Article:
Well, at least I can't control my child. I probably shouldn't have tried, but I guess a part of me still wanted this extension of me as some kind of reflection of my awesomeness.
I was a mediocre history student at Wellesley, and I while I was a student I daydreamed about having the admiration of one professor. I would compensate for my mediocrity in East Asian history by being outstanding in life. I would keep some nerdy colonial railway facts on hand (did you know imperialist Europe planned to make a killing with railways, but made railways with different size tracks across Africa? I have plenty more. Ask me.) to show that they and I, we were just the in-house railway geeks. They with their 500-page book on Manchuria, me with my honors thesis-on-the-railway-noone-had-ever-wanted-to-write-about-because-it-was-such-a-colonial-failure. And one day, I would return to the department, an accomplished humanitarian, possibly talking in fluent Chinese on my cell phone, with my astonishingly well-behaved prodigy toddler in tow. And it would show that, for all my mediocrity in history, I was exceptional. Now, it seems pretty awful when I write it down like that, but I'm counting on you to understand.
I thought about that stage in my life as I pick Noah up, kicking and screaming, from whatever I want to stop him from doing. He's reached the stage where it's really insulting and annoying for him to just be lifted out of whatever he's doing. But he's not yet at the stage where telling him about something else fun is very compelling. So it just seems like a lose-lose. He put my laundry in the toilet over the weekend. And was so proud.
But then, Noah got super excited yesterday when he could communicate with me by squeezing his eyes shut. Then I squeeze my eyes shut. Then we both laugh and give eachother hugs and kisses. I like to think we're saying something like "I love you", but I think he just thinks it's fun. He was so excited about communicating that he just ran around the house in circles for an hour or so. An hour in which Eug and I didn't have to say "no" once, we could just let him run and laugh.
I'm not sure that there's a lesson here, but just to say that outcomes-control doesn't seem to be a good focus point, in parenting or in life. Even though there are many, many times when I need to assert that I know more than Noah (I know when he's tired, for example), it can be less about controlling some distant outcome and more about being really focused on Noah, and whatever is needed from that moment, right then and there. It's a subtle difference but I've noticed it matters a lot. There'll still be times where I have to just pick him up (I'll bet there are entire parenting books dedicated to how not to do this) but the point is that Parenting with a Big P is just too big a concept. Just like eating healthy food for all time is too nebulous and daunting for me. Trying to be a Consistent Disciplinarian is also just too big (it involves remembering what's allowed and what's not). So I'm lowering the bar.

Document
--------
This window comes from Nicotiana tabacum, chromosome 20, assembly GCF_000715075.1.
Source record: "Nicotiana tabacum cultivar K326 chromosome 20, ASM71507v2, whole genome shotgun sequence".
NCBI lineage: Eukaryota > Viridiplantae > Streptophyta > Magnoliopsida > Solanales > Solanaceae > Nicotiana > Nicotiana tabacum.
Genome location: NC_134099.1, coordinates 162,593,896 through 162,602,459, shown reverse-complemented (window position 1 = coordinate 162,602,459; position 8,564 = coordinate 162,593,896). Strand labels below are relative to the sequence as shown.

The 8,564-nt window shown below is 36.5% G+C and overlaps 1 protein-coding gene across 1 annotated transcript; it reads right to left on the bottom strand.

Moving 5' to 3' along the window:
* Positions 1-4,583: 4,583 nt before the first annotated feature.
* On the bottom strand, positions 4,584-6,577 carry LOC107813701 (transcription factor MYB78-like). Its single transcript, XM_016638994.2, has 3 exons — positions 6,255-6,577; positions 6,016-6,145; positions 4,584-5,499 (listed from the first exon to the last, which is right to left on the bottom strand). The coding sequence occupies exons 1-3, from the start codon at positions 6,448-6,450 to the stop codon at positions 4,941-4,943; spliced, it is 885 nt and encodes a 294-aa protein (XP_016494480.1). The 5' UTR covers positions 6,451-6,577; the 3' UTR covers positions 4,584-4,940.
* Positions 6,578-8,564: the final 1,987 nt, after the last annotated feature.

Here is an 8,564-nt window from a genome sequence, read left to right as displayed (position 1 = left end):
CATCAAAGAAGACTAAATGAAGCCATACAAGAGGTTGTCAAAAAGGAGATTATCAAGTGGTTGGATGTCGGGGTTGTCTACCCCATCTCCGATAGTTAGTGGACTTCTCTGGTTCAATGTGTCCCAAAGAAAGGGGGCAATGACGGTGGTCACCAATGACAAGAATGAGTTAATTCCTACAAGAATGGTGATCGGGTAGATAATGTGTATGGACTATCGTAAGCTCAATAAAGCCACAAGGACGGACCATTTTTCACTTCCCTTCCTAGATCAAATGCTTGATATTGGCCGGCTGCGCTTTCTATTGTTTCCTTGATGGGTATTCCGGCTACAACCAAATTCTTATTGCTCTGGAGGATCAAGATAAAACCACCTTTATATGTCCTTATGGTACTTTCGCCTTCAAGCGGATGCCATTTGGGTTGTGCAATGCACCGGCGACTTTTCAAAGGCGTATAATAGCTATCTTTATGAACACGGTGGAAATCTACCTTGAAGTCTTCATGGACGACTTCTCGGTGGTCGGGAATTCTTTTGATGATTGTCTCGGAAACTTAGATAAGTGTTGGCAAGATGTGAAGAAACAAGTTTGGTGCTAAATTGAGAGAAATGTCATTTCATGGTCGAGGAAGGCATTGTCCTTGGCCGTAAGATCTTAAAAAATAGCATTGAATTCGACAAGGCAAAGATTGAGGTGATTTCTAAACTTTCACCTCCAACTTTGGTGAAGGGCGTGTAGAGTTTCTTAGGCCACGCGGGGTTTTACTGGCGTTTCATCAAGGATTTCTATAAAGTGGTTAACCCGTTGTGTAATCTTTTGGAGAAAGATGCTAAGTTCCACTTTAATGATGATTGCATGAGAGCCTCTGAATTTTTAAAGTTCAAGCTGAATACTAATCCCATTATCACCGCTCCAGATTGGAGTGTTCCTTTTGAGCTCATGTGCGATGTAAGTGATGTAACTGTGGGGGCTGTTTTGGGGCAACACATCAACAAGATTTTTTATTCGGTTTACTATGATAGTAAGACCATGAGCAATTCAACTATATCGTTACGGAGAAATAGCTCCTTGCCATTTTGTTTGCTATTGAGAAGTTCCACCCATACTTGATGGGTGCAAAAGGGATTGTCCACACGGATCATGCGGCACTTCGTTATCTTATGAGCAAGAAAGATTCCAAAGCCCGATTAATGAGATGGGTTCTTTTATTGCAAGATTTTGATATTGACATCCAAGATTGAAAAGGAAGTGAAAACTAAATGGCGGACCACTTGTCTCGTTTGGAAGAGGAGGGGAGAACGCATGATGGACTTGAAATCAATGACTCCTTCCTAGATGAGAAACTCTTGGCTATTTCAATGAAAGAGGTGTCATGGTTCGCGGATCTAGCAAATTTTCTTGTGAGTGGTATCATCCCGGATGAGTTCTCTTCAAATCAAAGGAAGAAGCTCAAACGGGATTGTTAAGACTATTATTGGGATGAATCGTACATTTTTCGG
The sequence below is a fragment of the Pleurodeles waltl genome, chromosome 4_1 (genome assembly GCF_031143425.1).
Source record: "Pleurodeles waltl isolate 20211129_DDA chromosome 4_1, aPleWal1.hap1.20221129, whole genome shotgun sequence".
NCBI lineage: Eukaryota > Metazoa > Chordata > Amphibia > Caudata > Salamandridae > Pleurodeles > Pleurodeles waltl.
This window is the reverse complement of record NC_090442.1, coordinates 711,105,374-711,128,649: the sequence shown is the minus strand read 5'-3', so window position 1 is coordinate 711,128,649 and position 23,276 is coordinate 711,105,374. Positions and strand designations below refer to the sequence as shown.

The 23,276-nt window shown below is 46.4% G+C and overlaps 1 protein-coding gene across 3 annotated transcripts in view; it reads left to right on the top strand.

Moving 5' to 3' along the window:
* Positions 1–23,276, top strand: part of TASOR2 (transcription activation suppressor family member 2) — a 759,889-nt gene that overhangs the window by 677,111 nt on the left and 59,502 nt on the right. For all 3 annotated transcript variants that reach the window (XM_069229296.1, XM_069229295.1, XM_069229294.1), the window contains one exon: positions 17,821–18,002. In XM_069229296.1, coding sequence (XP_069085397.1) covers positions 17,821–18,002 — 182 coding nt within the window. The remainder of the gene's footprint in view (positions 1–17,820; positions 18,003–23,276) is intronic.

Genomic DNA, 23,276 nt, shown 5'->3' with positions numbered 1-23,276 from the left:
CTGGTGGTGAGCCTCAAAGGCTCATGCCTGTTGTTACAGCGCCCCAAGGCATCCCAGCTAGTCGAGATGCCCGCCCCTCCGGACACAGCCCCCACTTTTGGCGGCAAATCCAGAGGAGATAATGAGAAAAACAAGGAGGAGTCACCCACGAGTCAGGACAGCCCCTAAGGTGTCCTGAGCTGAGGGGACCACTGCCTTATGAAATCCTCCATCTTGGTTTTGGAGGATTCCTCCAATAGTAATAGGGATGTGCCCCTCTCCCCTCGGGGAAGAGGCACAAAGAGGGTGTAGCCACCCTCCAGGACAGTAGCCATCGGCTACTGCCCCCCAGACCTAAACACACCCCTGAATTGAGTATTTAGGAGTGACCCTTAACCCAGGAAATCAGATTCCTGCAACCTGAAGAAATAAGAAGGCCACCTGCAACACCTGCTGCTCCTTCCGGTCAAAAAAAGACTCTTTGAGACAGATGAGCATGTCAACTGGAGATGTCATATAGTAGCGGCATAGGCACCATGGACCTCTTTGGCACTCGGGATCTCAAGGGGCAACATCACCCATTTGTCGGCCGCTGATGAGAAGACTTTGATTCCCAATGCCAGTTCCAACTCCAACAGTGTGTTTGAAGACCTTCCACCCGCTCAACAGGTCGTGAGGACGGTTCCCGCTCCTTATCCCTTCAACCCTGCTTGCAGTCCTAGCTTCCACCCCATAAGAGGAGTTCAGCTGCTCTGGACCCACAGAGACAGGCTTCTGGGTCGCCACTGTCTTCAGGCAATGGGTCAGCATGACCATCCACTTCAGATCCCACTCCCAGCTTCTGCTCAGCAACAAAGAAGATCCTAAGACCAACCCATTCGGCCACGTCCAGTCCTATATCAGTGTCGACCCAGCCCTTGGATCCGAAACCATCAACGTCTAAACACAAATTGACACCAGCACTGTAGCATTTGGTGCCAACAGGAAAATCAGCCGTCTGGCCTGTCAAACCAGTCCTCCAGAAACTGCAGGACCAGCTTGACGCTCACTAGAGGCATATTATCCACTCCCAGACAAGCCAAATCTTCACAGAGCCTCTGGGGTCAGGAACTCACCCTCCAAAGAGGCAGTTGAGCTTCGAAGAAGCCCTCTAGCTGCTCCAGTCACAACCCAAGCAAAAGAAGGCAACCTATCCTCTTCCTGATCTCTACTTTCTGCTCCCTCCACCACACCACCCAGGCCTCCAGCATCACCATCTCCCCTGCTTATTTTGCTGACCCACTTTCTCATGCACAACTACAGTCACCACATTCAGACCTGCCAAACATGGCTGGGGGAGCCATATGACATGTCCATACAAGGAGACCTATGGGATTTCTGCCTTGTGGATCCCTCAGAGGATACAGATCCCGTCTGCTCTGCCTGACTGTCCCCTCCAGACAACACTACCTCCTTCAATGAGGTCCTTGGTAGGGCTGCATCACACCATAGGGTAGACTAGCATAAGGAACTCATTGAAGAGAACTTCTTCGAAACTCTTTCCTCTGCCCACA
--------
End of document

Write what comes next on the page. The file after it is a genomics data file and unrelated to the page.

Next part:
We just need to figure out how to do well moment-to-moment. Which is also big, but it doesn't involve holding future (possibly ridiculous) outcomes in our hands.
Totally true! Turns out that children are people, amazing though that may sound.
I got through a rough patch when Harvey was around 18 months old by acknowledging that we're both people me and my child. I can't control him, but he can't control me either!
Wow! What a great post!
I don't have children yet, but I can completely understand where you are coming from and what you are saying. And I have to add, you and Eug sound like pretty good parents doing all that you do.
Wow! What a great post, Jo! I don't have children yet, but I can see where you are coming from and what you mean. And I have to add that you and Eug sound like pretty good parents! I love reading your blog, it's very inspirational. Keep it up!
Seila, thank you so much for commenting. I really appreciate it. I'd love to hear more about what you're doing and how you're doing (Physics PhD?).
Post a Comment